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District Court Dismisses Appeal of Orders for Failure to Object to Underlying Motions, Statutory Mootness, and Lack of Jurisdiction

By David Tanabe posted 12-13-2022 13:19

  
BANKRUPTCY BULLETIN
Contributing Author: Eleanor J. Vincent, Stoel Rives LLP

In Green v. Nosek, No. 22-CV-972, 2022 WL 16857106 (Nov. 10, 2022), the U.S. District Court for the District of Minnesota dismissed an appeal of orders granting motions to sell real property and of orders denying a motion for reinstatement of the debtor as the possessor of those properties and for a related evidentiary hearing.

The debtor owned 15 residential rental properties. The debtor filed a chapter 11 bankruptcy petition in July 2021, and a subchapter V trustee was appointed. After the United States Trustee moved to remove the debtor from possession of the properties pursuant to 11 U.S.C. § 1185 and for the appointment of a trustee to assume the debtor’s duties, the subchapter V trustee was appointed to assume the debtor’s duties.

The sole shareholder of the debtor filed a motion for reinstatement or, in the alternative, for dismissal of the bankruptcy. The motion was denied. The shareholder then filed a second motion for reinstatement or, in the alternative, for dismissal (the “Second Reinstatement Motion”). The shareholder also filed a related motion requesting an evidentiary hearing (the “Evidentiary Hearing Motion”). The Second Reinstatement Motion and the Evidentiary Hearing Motion were both denied.

The subchapter V trustee assumed possession of the properties and began efforts to sell the properties. The subchapter V trustee entered into purchase agreements and filed motions to sell the assets free and clear of liens, claims, and encumbrances. When two of those motions (the “Motions to Sell”) were filed in March 2022, the shareholder did not file objections or appear at the related hearing. The court entered orders granting the Motions to Sell.

The shareholder filed an appeal of the orders granting the Motions to Sell and the orders denying the Second Reinstatement Motion and the Evidentiary Hearing Motion. He requested that the appeal be heard by the district court. Creditor Wilmington Trust N.A., which held liens on all 15 residential rental properties, moved to dismiss the shareholder’s appeal.

The district court first considered the appeal of the orders granting the Motions to Sell. Wilmington Trust argued that the shareholder had waived his right to appeal these orders when he failed to object to the underlying motions when they were before the bankruptcy court. The shareholder responded that he had objected to the relief in his appeals of prior orders granting motions to sell other properties. The district court found that though the shareholder had objected to two earlier motions to sell, he did not object to the Motions to Sell underlying the specific orders currently on appeal to the district court. Accordingly, the district court held that the shareholder had forfeited his right to appeal those specific orders.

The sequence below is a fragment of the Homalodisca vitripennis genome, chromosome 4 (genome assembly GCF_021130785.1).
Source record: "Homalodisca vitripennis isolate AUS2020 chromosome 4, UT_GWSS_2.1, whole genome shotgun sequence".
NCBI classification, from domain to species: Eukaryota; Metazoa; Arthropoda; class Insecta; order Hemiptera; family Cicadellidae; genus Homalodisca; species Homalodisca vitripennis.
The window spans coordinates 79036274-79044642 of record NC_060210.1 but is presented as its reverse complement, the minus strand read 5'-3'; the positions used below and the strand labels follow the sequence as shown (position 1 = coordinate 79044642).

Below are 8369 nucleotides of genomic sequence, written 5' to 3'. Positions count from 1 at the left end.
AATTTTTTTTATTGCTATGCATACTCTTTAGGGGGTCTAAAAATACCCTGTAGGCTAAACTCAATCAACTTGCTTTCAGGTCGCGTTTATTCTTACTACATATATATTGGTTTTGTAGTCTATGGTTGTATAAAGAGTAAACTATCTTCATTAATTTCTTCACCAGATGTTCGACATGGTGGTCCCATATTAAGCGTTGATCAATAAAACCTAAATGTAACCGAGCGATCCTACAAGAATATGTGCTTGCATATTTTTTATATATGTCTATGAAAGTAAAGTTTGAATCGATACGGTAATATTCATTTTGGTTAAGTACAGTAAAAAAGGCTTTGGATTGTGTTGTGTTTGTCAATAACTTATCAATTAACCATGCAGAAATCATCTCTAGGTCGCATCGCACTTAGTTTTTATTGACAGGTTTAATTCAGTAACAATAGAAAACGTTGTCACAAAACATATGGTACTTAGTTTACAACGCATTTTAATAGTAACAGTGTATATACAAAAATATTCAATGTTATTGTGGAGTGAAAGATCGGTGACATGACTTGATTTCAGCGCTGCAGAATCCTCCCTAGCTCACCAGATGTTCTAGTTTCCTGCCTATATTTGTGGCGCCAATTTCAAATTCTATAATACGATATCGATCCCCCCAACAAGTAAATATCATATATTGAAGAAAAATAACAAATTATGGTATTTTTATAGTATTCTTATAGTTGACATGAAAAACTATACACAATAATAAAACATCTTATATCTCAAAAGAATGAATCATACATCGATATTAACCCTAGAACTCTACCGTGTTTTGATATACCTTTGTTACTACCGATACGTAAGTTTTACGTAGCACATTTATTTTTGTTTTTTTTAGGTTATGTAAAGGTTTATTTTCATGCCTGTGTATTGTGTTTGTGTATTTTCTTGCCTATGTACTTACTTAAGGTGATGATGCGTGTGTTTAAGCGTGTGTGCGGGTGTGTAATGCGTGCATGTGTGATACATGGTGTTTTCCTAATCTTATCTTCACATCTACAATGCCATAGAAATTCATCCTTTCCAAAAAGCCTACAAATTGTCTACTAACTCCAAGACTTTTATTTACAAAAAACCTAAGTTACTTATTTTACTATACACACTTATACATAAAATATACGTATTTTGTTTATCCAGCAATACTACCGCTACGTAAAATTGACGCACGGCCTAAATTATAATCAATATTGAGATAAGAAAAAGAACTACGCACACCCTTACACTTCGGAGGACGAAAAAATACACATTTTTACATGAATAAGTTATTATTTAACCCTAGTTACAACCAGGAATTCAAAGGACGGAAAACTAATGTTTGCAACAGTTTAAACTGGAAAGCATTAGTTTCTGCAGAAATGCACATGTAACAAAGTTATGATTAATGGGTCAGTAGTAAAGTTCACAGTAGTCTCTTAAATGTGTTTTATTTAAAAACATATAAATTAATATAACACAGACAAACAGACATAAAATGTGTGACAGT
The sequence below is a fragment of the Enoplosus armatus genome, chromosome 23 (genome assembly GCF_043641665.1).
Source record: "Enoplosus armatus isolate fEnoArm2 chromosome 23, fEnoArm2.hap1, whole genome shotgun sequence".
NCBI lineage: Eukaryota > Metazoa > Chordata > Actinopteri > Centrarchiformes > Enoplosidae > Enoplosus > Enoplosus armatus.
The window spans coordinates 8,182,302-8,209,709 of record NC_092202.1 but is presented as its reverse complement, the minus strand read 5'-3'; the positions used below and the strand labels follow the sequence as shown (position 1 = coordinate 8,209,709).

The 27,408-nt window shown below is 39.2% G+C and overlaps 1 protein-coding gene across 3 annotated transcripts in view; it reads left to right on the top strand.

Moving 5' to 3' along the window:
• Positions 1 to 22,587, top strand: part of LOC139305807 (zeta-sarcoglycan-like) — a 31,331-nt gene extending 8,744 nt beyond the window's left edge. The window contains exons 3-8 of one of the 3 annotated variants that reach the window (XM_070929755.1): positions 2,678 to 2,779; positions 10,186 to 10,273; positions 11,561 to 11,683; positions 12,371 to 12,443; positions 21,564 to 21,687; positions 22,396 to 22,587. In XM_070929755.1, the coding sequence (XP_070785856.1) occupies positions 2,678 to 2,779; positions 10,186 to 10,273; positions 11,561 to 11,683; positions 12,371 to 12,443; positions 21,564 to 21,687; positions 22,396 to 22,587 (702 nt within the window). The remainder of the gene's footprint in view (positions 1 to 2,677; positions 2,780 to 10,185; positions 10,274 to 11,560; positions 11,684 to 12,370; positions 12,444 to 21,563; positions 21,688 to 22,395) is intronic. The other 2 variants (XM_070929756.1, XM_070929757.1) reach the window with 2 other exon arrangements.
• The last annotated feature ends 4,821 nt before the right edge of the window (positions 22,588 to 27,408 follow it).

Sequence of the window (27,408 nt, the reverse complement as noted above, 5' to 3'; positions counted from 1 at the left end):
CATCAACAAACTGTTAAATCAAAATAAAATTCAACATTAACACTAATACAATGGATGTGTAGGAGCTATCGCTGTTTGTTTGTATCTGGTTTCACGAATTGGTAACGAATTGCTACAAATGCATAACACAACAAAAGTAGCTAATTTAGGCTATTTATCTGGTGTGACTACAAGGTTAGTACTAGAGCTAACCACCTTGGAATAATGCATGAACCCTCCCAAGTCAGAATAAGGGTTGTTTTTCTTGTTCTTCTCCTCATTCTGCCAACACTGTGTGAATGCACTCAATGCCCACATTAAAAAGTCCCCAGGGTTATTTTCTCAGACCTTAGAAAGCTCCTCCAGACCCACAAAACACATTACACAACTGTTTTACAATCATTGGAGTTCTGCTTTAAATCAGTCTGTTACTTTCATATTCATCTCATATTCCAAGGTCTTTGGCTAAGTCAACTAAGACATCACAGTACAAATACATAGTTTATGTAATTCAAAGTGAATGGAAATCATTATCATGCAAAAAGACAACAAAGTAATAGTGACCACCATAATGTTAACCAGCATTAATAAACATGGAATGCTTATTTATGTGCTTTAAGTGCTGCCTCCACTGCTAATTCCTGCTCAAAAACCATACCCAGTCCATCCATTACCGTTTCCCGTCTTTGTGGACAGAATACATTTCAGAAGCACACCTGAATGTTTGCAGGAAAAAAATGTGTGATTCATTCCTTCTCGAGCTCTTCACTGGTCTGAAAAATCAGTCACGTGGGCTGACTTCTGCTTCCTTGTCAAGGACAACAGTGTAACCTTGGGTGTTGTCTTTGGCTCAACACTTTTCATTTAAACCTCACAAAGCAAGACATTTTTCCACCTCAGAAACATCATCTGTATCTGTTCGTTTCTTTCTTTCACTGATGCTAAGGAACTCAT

The district court also held that the appeal of the orders granting the Motions to Sell was statutorily moot because the sales had been consummated. The shareholder had requested a stay of the sales pending his appeal, but that request had been denied. In addition, the shareholder had not alleged that the purchasers of the properties were not acting in good faith. Therefore, the district court held that the requirements for statutory mootness under 11 U.S.C. § 363(m) were met.

The district court next considered the shareholder’s appeal of the orders denying the Second Reinstatement Motion and the Evidentiary Hearing Motion. Wilmington Trust argued that the district court lacked jurisdiction over the appeal of those orders because the orders were not final orders. The district court agreed and found that both orders were interlocutory orders. Because the district court only has jurisdiction to hear appeals from interlocutory orders with leave of the court and because the shareholder had not sought leave to appeal those orders, the district court held that it lacked jurisdiction to hear the appeal.

Having held that the shareholder had forfeited his right to appeal the orders granting the Motions to Sell, that the appeal of the orders granting the Motion to Sell was statutorily moot, and that the district court did not have jurisdiction to hear the appeal of the orders denying the Second Reinstatement Motion and the Evidentiary Hearing Motion, the district court granted Wilmington Trust’s motion to dismiss and dismissed the appeal.

 

Editors-in-Chief
C.J. Harayda, Stinson LLP
David M. TanabeWinthrop & Weinstine, P.A.

 

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